In the decades since World War II ended, they’ve never once looked back on their service in the U.S. Marine Corps with bitterness.
And now the men who broke the color barrier in the last branch of the military to admit blacks will soon be awarded one of the nation’s highest honors.
As they think back on their service as Montford Point Marines with pride, not sure what to make of the years it has taken to get to this point, Theodore R. Britton Jr., John R. Hill Jr. and John B. Brown Sr. agree it is an honor long overdue.
Britton, Hill and Brown are among a few hundred surviving members of the 20,000 men who served as Montford Pointers, including 10 living in metro Atlanta.
Unlike better-known military units that helped end racial segregation such as the Tuskegee Airmen of the U.S. Army Air Forces and the Army’s Buffalo Soldiers, the Montford Point Marines had been overlooked. But last summer Gen. James F. Amos, commandant of the Marine Corps, announced plans to highlight their service to the Corps. And in November, President Barack Obama signed legislation awarding them the Congressional Gold Medal, putting them in the company of Winston Churchill and Rosa Parks. On June 27, they will be awarded bronze replicas of the gold medal at a ceremony in Washington.
And so here they sit in a first-floor apartment in downtown Atlanta, eager to relive memories that won’t fade, to bear witness just as the Tuskegee Airmen and the Buffalo Soldiers have done before them.
They were still in school in 1941 when President Franklin D. Roosevelt banned race-based exclusion from the military, thus opening the door for them and other blacks to join the Marines. What they hadn’t counted on, the men said, was how quickly the Corps adopted a policy of racial segregation. Indeed, the next year a separate training camp for blacks was built at Montford Point, about five miles from all-white Camp Lejeune, near Jacksonville, N.C.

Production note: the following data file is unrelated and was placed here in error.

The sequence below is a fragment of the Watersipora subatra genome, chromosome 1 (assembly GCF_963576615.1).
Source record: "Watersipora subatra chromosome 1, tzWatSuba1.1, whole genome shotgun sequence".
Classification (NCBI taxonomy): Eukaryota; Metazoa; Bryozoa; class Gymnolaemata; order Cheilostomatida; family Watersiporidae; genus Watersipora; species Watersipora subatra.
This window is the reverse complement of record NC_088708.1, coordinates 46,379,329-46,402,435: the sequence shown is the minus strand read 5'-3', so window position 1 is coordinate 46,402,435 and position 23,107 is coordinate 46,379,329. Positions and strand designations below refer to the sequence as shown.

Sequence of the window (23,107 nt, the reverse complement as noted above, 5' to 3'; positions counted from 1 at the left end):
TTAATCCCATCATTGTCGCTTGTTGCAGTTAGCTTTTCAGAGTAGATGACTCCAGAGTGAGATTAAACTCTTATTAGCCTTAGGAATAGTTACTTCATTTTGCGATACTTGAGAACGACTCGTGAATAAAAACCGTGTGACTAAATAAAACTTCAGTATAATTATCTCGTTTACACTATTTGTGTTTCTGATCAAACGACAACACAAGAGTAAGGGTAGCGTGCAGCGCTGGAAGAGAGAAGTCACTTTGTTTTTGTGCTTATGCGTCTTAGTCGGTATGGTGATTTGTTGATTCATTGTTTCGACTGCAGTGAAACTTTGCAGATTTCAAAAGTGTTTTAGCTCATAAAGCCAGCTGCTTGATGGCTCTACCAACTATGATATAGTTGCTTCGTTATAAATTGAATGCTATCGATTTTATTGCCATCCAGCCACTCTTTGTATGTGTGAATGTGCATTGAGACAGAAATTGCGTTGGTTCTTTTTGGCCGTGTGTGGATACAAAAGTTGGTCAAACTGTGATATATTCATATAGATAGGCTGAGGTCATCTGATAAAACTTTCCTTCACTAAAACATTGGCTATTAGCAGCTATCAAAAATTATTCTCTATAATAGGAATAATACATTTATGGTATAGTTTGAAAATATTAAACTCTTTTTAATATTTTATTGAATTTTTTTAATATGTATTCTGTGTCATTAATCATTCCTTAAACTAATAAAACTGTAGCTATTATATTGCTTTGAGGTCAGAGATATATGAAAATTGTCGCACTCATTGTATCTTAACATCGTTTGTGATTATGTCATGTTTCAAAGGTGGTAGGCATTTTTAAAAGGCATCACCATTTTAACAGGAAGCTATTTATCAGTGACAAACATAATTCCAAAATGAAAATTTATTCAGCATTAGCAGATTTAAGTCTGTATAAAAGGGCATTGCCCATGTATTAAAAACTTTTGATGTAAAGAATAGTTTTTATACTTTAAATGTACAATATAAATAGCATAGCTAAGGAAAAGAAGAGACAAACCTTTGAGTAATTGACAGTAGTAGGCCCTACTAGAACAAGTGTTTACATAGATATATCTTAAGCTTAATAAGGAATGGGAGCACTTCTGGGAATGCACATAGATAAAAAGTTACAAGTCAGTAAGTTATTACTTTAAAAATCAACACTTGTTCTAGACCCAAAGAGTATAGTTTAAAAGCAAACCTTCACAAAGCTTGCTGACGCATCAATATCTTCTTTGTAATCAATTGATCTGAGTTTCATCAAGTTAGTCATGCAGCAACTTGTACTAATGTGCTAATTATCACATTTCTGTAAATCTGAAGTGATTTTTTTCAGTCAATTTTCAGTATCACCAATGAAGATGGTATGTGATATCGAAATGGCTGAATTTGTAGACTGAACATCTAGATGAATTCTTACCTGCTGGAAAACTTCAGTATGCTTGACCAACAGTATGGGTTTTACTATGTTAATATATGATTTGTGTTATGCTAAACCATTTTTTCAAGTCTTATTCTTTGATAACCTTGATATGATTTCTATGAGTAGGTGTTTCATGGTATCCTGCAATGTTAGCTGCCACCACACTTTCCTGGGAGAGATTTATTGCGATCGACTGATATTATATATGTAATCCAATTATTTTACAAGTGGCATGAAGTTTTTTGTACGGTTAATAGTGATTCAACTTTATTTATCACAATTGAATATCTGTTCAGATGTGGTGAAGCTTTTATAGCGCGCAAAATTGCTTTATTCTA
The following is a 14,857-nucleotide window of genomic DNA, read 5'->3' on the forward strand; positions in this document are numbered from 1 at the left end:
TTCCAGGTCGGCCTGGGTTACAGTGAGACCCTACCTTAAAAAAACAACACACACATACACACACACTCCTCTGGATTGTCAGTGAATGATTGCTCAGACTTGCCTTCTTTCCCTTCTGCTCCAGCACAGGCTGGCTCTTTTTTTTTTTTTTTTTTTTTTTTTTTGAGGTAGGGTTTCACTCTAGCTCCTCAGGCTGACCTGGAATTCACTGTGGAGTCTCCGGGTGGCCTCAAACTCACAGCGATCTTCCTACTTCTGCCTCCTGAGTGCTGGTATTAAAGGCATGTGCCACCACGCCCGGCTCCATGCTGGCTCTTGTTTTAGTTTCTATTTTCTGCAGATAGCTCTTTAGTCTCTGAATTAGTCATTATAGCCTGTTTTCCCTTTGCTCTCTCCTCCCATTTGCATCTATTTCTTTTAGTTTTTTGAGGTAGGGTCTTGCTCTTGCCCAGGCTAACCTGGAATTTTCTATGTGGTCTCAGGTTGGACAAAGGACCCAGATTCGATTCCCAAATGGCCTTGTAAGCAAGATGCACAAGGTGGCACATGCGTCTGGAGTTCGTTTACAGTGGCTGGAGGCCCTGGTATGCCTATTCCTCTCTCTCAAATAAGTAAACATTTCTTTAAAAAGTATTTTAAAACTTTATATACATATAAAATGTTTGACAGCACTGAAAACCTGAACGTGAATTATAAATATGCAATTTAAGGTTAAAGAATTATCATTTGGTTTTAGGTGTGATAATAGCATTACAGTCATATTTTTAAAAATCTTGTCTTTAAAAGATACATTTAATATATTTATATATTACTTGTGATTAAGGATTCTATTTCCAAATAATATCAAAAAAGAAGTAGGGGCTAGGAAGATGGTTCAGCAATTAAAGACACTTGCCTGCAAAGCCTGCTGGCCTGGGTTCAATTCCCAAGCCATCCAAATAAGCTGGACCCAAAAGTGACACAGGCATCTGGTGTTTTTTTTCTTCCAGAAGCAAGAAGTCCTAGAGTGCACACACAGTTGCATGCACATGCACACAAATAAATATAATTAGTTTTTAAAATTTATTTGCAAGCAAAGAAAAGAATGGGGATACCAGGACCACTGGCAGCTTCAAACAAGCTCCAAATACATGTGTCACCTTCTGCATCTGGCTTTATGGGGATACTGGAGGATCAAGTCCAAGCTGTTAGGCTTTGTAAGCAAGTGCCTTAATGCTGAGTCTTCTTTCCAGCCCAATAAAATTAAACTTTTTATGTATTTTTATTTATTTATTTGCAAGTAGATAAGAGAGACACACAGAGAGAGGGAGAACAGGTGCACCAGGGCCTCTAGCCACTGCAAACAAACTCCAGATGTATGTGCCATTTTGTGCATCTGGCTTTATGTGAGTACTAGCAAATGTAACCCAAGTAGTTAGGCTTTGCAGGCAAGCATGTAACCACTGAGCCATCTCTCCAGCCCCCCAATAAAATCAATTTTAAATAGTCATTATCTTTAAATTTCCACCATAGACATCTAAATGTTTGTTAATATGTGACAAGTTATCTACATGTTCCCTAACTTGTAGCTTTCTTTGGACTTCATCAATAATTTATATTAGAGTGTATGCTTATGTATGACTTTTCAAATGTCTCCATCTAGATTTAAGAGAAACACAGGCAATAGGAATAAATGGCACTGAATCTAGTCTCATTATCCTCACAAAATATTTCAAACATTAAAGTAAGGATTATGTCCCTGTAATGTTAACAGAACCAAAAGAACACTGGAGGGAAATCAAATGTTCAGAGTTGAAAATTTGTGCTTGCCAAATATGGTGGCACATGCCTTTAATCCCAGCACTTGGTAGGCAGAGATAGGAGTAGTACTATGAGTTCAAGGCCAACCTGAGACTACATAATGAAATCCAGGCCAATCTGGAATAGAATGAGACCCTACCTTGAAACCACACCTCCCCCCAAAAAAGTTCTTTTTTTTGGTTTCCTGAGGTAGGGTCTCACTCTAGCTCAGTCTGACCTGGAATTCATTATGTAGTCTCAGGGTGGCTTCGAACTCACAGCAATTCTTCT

Britton, 86, volunteered for the Corps in 1944 during his senior year in high school.
“I had a pioneer spirit,’’ he said. “We were so gung-ho and patriotic, we weren’t concerned at all about what we were going to do. We just wanted to get in there and fight.”
The men took buses and trains to North Carolina from every corner of the country, only to discover that there would be no fighting for African-Americans — at least not initially. They delivered ammunition and other supplies to combat troops and later evacuated the wounded from the front-lines.
“We didn’t know what we were getting into,” Brown said. When he learned black Marines were not permitted to engage in combat, “I wanted to get out and go back home,” he said, “but that wasn’t near possible.”
Eventually, Britton said, some went into combat as reinforcements to white Marines in Guam and Saipan, earning commendations for their bravery from Gen. Alexander Vandergrift, the Marine Corps’ first World War II hero.
Britton would go on to spend two years in the South Pacific, where he served until May 1946. Brown was assigned to the all-black 52nd Defense Battalion and in August 1944 headed to the Russell Islands in the South Pacific with the 29th Depot Company, and then on to Korea. After spending time at Camp Pendleton, Hill went to Korea, where he saw action at Chosin Reservoir, one of the Marine Corps’ greatest battles.